The sooner we square ourselves up to that fact the better. It will bring an end to our eternal longing to get away from some people, to be in another world. It will bring an end to a good deal of our defeat; defeat which comes simply because we have not faced right up to this thing and said: I have got to learn how to live in victory with that person. It is the family life and the great values thereof. That is very different from once a week meeting certain other people who are religiously disposed, perhaps passing the time of day with them, and seeing them no more for another seven days. That is not the New Testament way.

The Lord put His people together in spiritual families, to have the closest relationships. You will notice that all these letters in the New Testament are letters with the family idea in view. Those even which are to individuals, such as the letters to Timothy, are all connected with the family. Paul said to Timothy that he wrote that Timothy might know how to behave himself in the church, the house of God. The letters are not treaties upon some doctrine, or doctrines; they are correspondence with spiritual families, that those families, by enlightenment and encouragement, by exhortation and warning and sometimes rebuke, might come into the place where they triumphantly live out the testimony of the Lord Jesus in their relationships. How much the relationships of believers are dealt with in these letters! We might almost say that that forms a larger part of the letters. The church is not an organisation. You can never bring about a family by organisation.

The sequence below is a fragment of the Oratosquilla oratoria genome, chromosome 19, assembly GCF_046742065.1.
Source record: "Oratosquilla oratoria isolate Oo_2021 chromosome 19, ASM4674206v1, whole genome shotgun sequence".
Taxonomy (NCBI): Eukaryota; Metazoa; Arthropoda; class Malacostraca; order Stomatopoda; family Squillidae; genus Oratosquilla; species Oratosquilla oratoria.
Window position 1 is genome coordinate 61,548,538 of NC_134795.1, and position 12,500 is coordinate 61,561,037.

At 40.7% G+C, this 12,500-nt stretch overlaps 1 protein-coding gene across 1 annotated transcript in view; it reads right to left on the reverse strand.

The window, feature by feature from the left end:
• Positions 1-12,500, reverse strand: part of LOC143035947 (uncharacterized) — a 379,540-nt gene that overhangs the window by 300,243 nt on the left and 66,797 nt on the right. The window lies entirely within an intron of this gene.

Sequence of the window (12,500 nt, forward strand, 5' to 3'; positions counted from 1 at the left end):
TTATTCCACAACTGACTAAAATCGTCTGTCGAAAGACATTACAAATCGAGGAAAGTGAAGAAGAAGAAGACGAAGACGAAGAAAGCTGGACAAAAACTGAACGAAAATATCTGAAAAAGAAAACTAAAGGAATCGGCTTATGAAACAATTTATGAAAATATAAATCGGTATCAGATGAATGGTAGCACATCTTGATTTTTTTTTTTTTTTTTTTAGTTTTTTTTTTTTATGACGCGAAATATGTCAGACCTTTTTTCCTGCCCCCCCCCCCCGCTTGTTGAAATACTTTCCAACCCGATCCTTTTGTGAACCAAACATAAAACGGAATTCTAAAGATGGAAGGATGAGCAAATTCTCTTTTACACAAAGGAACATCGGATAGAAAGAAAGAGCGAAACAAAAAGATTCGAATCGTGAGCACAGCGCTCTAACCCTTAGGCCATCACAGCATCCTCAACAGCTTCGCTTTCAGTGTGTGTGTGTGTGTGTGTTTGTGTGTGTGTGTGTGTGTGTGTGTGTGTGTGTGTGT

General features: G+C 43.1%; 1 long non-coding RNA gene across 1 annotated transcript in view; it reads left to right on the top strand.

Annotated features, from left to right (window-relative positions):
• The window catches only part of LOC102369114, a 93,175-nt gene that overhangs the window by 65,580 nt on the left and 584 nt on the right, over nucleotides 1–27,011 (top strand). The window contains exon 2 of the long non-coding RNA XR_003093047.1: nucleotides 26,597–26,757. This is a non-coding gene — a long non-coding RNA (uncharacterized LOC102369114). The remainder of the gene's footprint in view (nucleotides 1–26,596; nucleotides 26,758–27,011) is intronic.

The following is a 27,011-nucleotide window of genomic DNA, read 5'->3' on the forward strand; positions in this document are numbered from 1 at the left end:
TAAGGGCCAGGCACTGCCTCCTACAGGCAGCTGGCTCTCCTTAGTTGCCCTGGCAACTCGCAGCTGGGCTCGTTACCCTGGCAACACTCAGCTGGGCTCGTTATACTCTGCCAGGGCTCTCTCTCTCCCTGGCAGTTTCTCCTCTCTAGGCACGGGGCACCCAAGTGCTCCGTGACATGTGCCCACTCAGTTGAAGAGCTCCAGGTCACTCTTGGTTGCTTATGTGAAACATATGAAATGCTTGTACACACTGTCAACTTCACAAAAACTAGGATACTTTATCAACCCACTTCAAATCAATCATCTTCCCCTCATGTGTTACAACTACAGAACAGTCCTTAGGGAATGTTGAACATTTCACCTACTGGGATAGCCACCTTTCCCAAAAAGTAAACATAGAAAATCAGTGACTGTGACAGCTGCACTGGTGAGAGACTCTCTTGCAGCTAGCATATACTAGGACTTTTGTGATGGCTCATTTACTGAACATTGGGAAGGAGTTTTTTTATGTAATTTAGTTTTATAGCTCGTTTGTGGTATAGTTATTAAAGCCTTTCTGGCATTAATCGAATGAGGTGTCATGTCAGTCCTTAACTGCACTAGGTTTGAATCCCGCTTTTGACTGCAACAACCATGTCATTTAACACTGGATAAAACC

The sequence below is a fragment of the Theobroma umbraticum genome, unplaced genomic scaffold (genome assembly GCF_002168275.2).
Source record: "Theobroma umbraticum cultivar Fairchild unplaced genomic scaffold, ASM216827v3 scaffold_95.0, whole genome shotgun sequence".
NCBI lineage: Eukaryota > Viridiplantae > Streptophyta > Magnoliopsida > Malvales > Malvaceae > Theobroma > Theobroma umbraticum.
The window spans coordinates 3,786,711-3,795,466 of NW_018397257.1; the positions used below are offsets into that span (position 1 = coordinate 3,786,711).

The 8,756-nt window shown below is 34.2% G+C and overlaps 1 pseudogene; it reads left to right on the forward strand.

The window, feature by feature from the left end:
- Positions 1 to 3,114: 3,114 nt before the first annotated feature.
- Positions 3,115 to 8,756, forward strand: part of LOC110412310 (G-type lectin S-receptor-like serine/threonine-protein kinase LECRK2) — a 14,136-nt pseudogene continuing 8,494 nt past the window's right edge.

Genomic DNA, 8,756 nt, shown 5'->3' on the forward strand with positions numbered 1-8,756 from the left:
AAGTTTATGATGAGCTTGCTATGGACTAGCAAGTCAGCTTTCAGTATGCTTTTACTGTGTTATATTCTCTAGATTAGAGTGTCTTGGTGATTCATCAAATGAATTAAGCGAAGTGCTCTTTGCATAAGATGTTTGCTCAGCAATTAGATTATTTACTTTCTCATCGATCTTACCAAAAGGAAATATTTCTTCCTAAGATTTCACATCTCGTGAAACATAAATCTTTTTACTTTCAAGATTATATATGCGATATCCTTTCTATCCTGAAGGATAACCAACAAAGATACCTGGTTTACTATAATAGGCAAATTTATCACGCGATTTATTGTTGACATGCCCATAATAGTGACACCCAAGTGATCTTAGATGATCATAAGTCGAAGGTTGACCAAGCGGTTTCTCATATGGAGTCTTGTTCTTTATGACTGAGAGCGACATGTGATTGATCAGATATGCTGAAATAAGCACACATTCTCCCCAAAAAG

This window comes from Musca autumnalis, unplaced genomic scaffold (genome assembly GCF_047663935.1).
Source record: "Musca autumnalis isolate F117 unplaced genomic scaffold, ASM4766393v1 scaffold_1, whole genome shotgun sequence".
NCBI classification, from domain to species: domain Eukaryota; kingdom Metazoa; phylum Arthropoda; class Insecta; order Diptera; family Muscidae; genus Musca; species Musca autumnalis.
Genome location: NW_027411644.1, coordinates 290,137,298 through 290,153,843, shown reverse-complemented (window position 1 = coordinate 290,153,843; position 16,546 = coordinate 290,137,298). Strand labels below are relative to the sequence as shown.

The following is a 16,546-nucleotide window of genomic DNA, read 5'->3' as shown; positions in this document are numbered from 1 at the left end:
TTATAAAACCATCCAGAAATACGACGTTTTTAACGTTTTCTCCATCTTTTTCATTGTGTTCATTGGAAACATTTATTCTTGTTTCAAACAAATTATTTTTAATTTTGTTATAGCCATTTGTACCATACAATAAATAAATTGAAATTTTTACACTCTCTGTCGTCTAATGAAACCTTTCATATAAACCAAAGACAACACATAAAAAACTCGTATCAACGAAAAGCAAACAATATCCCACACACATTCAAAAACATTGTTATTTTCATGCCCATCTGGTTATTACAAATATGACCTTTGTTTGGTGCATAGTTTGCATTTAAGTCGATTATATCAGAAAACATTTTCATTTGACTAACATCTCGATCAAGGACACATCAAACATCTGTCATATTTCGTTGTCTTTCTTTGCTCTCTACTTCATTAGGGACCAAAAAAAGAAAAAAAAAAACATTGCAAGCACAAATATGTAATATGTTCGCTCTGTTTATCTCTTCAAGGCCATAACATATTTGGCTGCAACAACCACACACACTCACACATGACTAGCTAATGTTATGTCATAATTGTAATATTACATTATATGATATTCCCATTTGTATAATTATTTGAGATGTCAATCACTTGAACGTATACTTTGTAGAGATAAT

The church as a family is concerned primarily with certain things. As a family it is concerned with the birth of new family members. Not the advertising to get them, not the organisation to obtain them, not any kind of means to attract them; but to take an interest in their birth. The church ought to be in such a condition that the birth of any new family member sends a thrill right through; they should be interested in that matter, feel the tremendous value of that matter, and be set upon that matter. The birth of a new member into the family is a real event. As a family the church is concerned, in the first place, with such a matter.